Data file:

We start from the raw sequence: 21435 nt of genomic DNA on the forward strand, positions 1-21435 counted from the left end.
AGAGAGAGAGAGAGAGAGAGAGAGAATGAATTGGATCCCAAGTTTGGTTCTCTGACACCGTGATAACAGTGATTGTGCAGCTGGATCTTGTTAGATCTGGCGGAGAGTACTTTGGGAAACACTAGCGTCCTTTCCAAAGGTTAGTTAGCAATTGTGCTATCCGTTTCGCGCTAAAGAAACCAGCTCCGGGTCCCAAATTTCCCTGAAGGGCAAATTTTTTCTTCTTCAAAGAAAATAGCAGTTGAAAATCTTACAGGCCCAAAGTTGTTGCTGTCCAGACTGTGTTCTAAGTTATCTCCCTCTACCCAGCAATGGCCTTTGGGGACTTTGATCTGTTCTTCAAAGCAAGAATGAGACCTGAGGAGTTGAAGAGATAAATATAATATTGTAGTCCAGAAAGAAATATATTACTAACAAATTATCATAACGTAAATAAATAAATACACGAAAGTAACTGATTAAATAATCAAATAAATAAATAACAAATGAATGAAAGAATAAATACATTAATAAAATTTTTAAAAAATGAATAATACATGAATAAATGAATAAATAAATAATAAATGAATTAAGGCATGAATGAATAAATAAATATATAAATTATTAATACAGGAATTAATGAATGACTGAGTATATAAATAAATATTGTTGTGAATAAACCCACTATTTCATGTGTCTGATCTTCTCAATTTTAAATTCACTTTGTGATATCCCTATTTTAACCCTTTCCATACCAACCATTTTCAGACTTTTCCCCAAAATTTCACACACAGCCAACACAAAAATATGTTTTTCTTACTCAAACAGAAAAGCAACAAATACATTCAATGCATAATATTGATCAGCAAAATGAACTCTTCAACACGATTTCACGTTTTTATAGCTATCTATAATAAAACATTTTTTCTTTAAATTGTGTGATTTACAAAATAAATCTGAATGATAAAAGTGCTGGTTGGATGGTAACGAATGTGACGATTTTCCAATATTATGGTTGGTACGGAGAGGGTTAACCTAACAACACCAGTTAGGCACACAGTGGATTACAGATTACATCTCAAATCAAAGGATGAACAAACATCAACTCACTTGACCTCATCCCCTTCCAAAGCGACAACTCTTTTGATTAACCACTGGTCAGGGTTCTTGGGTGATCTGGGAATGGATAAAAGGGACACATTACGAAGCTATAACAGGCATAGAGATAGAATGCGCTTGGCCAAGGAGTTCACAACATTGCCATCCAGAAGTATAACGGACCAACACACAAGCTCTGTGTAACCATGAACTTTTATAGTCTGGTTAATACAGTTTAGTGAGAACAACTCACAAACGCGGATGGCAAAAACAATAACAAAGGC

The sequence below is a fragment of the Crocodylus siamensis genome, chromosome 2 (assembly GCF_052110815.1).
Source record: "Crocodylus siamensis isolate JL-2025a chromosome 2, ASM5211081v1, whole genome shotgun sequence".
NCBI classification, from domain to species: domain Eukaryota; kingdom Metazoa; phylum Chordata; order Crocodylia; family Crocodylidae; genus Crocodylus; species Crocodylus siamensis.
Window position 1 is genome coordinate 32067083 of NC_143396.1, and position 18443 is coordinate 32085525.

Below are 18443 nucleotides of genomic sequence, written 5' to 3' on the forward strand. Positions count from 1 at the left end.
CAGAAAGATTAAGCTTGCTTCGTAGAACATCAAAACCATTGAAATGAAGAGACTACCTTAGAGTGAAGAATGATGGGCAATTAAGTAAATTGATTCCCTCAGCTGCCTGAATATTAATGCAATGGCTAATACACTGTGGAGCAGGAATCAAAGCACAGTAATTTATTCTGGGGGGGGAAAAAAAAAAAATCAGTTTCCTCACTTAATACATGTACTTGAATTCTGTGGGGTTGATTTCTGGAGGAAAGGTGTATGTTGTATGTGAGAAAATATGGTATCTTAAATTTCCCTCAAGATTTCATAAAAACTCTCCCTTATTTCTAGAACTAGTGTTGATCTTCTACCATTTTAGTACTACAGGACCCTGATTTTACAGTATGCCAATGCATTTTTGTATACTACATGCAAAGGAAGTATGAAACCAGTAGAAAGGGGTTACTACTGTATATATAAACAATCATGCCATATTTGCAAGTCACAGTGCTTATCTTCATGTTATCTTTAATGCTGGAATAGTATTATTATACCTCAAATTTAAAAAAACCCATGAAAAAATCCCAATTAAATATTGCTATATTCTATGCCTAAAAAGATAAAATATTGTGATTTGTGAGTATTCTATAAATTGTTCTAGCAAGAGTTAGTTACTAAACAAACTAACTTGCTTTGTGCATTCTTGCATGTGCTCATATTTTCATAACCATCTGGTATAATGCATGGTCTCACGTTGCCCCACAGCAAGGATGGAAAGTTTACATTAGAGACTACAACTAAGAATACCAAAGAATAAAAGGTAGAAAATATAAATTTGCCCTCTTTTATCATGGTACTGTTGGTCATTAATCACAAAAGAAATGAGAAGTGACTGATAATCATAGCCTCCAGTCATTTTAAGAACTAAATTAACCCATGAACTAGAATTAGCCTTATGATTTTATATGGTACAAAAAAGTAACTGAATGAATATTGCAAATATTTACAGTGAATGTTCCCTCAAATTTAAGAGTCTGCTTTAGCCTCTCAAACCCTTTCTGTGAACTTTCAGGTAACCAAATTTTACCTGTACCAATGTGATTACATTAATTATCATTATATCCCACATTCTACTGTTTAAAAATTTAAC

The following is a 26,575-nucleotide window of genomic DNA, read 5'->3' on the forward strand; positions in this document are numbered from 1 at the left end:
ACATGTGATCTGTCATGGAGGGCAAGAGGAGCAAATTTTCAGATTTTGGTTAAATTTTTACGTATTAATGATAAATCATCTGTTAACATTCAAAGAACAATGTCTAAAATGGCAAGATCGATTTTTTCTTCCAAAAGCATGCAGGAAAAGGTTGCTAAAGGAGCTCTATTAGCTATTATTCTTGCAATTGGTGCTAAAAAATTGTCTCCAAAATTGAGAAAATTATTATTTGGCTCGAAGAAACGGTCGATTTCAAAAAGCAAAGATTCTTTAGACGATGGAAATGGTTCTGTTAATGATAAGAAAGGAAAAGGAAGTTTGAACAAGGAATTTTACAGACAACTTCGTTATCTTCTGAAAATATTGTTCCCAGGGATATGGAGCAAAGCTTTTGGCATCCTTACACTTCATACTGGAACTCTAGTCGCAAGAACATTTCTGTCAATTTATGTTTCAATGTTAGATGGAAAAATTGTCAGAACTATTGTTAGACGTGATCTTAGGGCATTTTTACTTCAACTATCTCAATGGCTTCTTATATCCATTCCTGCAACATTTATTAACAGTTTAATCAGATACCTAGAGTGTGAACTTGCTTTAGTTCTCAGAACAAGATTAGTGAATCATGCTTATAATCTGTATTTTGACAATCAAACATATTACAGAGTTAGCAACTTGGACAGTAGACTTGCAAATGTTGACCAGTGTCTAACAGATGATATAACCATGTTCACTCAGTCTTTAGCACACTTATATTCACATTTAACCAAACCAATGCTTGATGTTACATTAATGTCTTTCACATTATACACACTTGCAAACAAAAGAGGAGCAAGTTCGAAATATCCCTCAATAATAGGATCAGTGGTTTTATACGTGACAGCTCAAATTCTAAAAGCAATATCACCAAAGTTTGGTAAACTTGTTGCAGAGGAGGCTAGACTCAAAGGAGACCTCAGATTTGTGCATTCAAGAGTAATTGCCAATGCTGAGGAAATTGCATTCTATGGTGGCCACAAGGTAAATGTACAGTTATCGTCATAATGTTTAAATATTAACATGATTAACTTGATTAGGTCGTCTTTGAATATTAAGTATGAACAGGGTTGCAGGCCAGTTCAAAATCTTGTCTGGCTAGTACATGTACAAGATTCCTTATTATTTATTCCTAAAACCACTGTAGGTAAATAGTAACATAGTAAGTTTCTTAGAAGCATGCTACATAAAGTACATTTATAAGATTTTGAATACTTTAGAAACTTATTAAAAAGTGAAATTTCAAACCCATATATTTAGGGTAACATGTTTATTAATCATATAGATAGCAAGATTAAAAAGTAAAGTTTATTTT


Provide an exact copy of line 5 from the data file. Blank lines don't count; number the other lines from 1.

NCBI classification, from domain to species: domain Eukaryota; kingdom Metazoa; phylum Chordata; order Crocodylia; family Crocodylidae; genus Crocodylus; species Crocodylus siamensis.